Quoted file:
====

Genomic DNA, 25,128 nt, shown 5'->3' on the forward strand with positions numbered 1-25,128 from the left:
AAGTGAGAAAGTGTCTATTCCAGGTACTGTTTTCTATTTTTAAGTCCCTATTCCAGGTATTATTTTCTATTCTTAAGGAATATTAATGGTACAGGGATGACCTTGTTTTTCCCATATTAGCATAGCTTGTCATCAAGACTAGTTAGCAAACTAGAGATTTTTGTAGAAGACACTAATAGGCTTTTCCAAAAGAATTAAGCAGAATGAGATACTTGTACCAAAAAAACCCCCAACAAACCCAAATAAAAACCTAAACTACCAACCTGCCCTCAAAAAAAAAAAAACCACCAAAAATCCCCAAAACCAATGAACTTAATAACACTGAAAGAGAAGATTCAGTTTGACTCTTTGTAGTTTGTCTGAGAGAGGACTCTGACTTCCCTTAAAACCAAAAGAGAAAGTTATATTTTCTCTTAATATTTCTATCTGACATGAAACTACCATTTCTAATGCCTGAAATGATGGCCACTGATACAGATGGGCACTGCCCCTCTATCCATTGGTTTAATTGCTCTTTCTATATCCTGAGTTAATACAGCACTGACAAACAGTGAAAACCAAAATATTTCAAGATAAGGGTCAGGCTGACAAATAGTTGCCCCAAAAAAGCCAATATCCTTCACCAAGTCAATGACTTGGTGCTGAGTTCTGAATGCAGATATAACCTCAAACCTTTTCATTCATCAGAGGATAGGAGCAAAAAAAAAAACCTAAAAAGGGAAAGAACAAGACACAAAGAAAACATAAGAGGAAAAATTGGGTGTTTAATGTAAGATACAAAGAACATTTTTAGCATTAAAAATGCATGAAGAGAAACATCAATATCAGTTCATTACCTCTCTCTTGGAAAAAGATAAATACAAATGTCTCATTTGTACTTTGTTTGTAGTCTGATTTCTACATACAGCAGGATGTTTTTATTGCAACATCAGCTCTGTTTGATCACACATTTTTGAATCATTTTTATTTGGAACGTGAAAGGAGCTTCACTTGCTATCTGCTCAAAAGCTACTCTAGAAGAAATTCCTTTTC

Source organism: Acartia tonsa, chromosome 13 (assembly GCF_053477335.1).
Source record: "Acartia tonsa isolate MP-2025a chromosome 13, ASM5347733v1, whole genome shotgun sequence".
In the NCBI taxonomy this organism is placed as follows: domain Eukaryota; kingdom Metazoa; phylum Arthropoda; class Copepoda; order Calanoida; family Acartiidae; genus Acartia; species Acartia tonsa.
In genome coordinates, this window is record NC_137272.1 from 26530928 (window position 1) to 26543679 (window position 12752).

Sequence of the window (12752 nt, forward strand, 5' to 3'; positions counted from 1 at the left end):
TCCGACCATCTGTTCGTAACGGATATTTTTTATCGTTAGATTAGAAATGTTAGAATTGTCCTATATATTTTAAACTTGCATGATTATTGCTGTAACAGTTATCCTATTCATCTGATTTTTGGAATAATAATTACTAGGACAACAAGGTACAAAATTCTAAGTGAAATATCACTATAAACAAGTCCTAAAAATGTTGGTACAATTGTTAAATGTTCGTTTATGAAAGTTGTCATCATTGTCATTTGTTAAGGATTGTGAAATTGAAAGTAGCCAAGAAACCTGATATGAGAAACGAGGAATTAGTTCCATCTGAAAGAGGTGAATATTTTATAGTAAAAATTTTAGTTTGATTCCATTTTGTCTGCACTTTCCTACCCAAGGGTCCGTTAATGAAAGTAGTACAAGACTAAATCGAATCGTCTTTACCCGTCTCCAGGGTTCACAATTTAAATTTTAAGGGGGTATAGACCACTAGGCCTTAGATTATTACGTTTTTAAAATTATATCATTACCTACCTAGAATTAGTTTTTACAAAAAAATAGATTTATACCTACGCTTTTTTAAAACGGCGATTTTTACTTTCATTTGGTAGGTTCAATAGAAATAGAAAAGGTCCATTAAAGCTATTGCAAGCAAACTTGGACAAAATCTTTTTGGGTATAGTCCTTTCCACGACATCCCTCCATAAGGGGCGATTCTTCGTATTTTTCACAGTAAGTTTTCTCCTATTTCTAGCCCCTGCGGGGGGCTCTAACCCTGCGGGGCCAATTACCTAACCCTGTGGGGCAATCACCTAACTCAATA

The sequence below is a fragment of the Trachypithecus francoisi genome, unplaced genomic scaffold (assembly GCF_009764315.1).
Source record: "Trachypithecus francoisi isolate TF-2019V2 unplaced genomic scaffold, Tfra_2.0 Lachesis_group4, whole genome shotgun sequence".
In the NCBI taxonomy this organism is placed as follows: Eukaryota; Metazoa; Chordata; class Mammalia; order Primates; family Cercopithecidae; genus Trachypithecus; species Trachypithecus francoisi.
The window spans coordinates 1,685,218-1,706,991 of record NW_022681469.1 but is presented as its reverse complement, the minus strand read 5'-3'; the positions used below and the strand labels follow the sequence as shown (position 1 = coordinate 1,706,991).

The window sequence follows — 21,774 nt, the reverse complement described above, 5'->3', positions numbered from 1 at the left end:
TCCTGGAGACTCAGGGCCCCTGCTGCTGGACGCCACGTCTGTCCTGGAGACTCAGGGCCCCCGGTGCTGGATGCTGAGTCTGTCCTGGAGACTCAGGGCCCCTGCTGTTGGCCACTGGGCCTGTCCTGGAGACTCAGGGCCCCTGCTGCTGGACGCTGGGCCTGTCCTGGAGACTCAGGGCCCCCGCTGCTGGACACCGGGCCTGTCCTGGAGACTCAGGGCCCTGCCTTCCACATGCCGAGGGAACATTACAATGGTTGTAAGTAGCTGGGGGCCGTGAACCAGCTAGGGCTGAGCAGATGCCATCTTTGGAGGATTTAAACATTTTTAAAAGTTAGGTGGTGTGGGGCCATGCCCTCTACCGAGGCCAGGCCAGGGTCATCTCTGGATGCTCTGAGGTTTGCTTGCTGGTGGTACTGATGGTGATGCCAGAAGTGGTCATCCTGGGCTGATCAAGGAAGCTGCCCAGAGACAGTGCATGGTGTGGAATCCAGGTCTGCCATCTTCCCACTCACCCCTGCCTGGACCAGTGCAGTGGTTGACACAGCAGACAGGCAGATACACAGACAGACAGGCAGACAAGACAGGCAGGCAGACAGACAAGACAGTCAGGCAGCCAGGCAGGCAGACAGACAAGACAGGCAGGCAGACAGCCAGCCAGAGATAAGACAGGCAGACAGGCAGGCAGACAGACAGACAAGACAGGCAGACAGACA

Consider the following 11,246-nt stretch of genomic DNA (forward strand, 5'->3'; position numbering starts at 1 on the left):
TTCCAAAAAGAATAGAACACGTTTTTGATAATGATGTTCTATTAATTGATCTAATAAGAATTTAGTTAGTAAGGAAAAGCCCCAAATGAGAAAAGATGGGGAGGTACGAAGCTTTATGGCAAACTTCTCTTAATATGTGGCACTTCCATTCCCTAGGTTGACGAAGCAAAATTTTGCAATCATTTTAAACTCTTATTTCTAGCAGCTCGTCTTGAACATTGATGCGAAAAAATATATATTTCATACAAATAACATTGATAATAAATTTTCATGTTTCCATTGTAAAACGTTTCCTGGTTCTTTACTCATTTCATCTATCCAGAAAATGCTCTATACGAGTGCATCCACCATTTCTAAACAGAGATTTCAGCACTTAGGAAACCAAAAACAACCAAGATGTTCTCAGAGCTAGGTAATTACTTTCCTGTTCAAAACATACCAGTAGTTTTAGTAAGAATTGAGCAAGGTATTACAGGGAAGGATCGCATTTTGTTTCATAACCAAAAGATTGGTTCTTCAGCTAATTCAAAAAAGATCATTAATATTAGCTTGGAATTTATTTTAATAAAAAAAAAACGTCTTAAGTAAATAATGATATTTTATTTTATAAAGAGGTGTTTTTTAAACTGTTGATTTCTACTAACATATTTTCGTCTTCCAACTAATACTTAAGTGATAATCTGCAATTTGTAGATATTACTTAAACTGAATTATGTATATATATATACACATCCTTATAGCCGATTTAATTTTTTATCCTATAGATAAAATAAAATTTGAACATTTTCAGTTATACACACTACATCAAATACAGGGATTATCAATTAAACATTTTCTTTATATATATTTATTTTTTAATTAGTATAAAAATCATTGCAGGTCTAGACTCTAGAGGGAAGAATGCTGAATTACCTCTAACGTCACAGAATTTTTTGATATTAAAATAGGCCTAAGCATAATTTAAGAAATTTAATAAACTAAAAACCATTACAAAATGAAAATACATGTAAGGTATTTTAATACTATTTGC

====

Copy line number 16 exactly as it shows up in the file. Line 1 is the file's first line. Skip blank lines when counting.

TTCCAAAAAGAATAGAACACGTTTTTGATAATGATGTTCTATTAATTGATCTAATAAGAATTTAGTTAGTAAGGAAAAGCCCCAAATGAGAAAAGATGGGGAGGTACGAAGCTTTATGGCAAACTTCTCTTAATATGTGGCACTTCCATTCCCTAGGTTGACGAAGCAAAATTTTGCAATCATTTTAAACTCTTATTTCTAGCAGCTCGTCTTGAACATTGATGCGAAAAAATATATATTTCATACAAATAACATTGATAATAAATTTTCATGTTTCCATTGTAAAACGTTTCCTGGTTCTTTACTCATTTCATCTATCCAGAAAATGCTCTATACGAGTGCATCCACCATTTCTAAACAGAGATTTCAGCACTTAGGAAACCAAAAACAACCAAGATGTTCTCAGAGCTAGGTAATTACTTTCCTGTTCAAAACATACCAGTAGTTTTAGTAAGAATTGAGCAAGGTATTACAGGGAAGGATCGCATTTTGTTTCATAACCAAAAGATTGGTTCTTCAGCTAATTCAAAAAAGATCATTAATATTAGCTTGGAATTTATTTTAATAAAAAAAAAACGTCTTAAGTAAATAATGATATTTTATTTTATAAAGAGGTGTTTTTTAAACTGTTGATTTCTACTAACATATTTTCGTCTTCCAACTAATACTTAAGTGATAATCTGCAATTTGTAGATATTACTTAAACTGAATTATGTATATATATATACACATCCTTATAGCCGATTTAATTTTTTATCCTATAGATAAAATAAAATTTGAACATTTTCAGTTATACACACTACATCAAATACAGGGATTATCAATTAAACATTTTCTTTATATATATTTATTTTTTAATTAGTATAAAAATCATTGCAGGTCTAGACTCTAGAGGGAAGAATGCTGAATTACCTCTAACGTCACAGAATTTTTTGATATTAAAATAGGCCTAAGCATAATTTAAGAAATTTAATAAACTAAAAACCATTACAAAATGAAAATACATGTAAGGTATTTTAATACTATTTGC